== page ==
Science Investigation Surveys and Controlled Surveys (page 3)

By — John Wiley & Sons, Inc.
Updated on Jan 1, 2011

Survey Variables

Like an experiment, a survey may include an independent and a dependent variable or other related variables. Consider an investigation based on this question: How much is the playing of musical instruments by children related to the playing of musical instruments by their parents? In conducting an experiment, we would have to rear children according to a prepared plan-some with parents who play musical instruments and some with parents who do not. After ten or twelve years we would compare the groups to see what we could learn.

No one, obviously, is going to do such an experiment. The only workable method is to take a survey of many parents and children. As in an experiment, the hypothesis would include a statement of two variables that the investigator suspects might be related: (1) the playing of musical instruments by parents and (2) the playing of musical instruments by their children. The hypothesis might be: "There is a statistically significant relation between the playing of musical instruments by children and the playing of musical instruments by the parents of these children."

As in an experiment, a survey may require that constants be maintained. For instance, in classifying children into two groups, those who play instruments and those who do not, we would not want to allow biases to creep into the findings. We would try to ensure, for example, that all of the children came from families of similar income level, similar educational level, and so forth. Or, to take a different approach, we would try to do a good job of randomizing the families so that all income levels, educational levels, and the like would be fairly represented in both groups of children.

Such a survey would require interviewing the children or their parents face to face, by telephone, by mail, or in some other manner, using a suitable questionnaire.

In the end, we would hope to have enough information on enough children and their parents to make a decision about the hypothesis. Would an affirmative answer ("Yes") to the hypothesis tell us that the parents' playing was a cause, or the main cause, of the children's playing? Probably not. The causes of such playing are complicated. There are many other variables that may be part of the answer. However, as a result of our survey, we may find that the two variables are related.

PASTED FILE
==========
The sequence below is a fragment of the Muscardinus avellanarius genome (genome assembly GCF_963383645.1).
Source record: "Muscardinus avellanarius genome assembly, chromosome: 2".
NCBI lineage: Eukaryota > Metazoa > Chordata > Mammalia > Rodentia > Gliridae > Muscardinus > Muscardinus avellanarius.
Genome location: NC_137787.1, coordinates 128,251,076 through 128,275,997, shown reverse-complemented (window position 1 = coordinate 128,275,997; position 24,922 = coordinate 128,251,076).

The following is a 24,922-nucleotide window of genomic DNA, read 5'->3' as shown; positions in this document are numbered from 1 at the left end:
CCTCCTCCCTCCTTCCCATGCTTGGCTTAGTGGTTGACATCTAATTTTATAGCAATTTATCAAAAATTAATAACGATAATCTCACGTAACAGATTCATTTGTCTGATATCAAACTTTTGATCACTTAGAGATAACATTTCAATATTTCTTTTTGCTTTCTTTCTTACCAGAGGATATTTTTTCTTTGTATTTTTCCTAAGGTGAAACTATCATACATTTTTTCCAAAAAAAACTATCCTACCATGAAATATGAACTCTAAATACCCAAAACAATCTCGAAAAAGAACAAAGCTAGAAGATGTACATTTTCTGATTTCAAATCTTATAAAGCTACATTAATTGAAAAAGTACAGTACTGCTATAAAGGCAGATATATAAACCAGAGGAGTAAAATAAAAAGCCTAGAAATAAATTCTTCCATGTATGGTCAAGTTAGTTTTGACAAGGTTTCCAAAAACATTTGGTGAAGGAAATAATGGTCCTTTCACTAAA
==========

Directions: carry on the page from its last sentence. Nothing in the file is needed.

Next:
A Controlled Survey

A survey can also be controlled in much the same way as in a controlled experiment. The people in the survey are called the "sample" of the larger population. For example, if you survey 30 students in a classroom, out of all of the people in the world they are your "sample." In a controlled survey, you need to divide the subjects surveyed into two groups, the survey sample and the control or survey control sample. For example, if you were to investigate the effects of the hours spent watching TV have on siblings (brothers or sisters), you would create two samples, one with siblings (the survey sample) and one without siblings (the control sample). In all other respects the two groups should be as alike as possible. Give each person in the two groups a questionnaire that includes the question, "How much time do you spend watching TV per day?" When you get the questionnaires back, you can analyze them to learn if there is a significant difference between the survey group and the control group.

Survey science differs in this important way from experimental science: In doing a survey, you try not to change anything. However, you may use the results of the survey to change things. You may then need to do another survey to learn what effects, if any, the changes had.

Your undertaking of a controlled survey can be honest and scientific. It can also be an excellent basis for a display in a science fair.

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